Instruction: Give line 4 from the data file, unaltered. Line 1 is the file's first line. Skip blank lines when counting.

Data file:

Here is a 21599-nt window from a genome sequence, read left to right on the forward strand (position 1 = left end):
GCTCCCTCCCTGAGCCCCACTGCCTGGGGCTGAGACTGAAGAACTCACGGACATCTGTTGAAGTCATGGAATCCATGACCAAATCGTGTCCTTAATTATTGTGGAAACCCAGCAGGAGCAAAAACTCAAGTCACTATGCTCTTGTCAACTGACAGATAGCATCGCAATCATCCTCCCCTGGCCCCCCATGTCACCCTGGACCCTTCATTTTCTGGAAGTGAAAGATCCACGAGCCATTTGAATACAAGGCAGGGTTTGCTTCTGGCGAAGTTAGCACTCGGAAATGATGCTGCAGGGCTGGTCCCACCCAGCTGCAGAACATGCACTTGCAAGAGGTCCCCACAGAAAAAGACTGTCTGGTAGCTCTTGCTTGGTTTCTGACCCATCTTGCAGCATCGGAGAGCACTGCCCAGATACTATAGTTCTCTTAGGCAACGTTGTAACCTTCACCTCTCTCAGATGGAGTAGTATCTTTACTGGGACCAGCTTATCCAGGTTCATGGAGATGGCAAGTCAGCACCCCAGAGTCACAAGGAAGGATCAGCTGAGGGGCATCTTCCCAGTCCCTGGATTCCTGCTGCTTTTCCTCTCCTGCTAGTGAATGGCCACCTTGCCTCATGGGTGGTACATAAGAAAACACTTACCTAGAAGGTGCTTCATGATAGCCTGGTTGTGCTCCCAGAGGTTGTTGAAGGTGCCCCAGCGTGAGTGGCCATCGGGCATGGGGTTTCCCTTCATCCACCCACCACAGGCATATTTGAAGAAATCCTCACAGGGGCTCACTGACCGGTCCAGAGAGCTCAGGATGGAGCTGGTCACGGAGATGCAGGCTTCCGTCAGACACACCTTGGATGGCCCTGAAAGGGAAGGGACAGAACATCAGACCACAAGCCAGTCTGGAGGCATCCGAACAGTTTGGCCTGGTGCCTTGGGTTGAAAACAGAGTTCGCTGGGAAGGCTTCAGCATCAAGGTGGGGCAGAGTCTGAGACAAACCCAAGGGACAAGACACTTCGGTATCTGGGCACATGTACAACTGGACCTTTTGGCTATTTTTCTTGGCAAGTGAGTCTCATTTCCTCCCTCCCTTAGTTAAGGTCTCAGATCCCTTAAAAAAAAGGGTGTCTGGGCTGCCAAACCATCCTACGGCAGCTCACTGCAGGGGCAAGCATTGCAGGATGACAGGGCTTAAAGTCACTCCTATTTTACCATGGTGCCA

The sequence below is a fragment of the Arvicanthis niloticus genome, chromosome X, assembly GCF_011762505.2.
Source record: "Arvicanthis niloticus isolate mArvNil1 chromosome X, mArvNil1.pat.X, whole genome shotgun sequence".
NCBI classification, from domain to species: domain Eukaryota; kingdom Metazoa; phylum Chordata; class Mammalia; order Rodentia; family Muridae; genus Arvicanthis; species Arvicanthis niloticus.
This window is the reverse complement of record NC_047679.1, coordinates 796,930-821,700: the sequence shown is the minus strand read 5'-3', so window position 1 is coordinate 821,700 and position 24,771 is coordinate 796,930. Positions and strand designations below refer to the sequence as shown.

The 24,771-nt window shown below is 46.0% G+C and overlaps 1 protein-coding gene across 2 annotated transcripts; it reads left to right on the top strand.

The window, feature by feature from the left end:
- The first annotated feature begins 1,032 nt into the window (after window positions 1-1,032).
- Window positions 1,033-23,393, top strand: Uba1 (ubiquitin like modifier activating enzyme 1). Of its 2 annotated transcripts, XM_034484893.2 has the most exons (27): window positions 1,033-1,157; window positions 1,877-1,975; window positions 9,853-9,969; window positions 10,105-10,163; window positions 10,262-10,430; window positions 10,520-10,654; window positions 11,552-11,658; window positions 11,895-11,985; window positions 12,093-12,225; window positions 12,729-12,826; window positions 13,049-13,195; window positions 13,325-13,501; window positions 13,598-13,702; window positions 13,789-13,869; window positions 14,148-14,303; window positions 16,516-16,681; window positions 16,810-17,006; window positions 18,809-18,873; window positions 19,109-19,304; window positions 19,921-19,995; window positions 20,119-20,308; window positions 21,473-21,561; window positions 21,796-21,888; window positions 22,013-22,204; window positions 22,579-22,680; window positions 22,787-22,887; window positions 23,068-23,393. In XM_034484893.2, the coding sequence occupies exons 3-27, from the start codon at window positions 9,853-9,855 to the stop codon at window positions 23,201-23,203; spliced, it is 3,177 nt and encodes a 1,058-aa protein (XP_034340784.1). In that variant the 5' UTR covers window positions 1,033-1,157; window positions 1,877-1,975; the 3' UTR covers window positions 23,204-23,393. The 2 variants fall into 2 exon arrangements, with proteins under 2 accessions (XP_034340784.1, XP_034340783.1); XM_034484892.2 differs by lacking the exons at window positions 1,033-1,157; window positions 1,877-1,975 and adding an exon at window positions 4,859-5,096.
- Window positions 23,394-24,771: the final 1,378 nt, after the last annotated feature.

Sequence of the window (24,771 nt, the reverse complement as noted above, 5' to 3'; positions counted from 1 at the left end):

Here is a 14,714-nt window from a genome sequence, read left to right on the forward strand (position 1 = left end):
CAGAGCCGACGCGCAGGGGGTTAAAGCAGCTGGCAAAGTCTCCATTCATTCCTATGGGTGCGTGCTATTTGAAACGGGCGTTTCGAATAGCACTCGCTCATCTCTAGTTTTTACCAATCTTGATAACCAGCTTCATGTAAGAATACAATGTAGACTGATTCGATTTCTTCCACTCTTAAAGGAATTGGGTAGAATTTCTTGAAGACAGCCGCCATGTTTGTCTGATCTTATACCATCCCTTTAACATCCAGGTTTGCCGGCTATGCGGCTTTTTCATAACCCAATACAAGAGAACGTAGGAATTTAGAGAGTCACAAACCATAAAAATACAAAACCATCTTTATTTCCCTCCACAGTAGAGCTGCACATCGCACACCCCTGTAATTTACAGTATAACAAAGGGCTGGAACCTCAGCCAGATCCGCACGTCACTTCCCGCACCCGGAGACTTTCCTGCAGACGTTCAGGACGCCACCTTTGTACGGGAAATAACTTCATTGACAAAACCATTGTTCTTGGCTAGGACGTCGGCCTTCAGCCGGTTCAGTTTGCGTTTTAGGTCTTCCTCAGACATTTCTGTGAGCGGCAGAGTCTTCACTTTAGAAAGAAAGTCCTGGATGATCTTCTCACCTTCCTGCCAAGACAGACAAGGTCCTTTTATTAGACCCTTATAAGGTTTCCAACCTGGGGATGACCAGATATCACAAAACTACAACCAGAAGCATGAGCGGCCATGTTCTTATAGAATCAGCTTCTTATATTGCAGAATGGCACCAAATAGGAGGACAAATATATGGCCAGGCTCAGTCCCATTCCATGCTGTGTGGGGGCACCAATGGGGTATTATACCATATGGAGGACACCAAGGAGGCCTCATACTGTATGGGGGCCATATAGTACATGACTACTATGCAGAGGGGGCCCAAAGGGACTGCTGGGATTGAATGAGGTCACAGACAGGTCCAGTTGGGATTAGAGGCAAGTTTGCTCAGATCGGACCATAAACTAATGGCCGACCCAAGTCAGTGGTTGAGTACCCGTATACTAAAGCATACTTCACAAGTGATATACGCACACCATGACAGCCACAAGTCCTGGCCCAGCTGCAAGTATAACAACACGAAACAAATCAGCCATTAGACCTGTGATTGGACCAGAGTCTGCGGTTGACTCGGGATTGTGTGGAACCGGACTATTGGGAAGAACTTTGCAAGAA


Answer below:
Source record: "Arvicanthis niloticus isolate mArvNil1 chromosome X, mArvNil1.pat.X, whole genome shotgun sequence".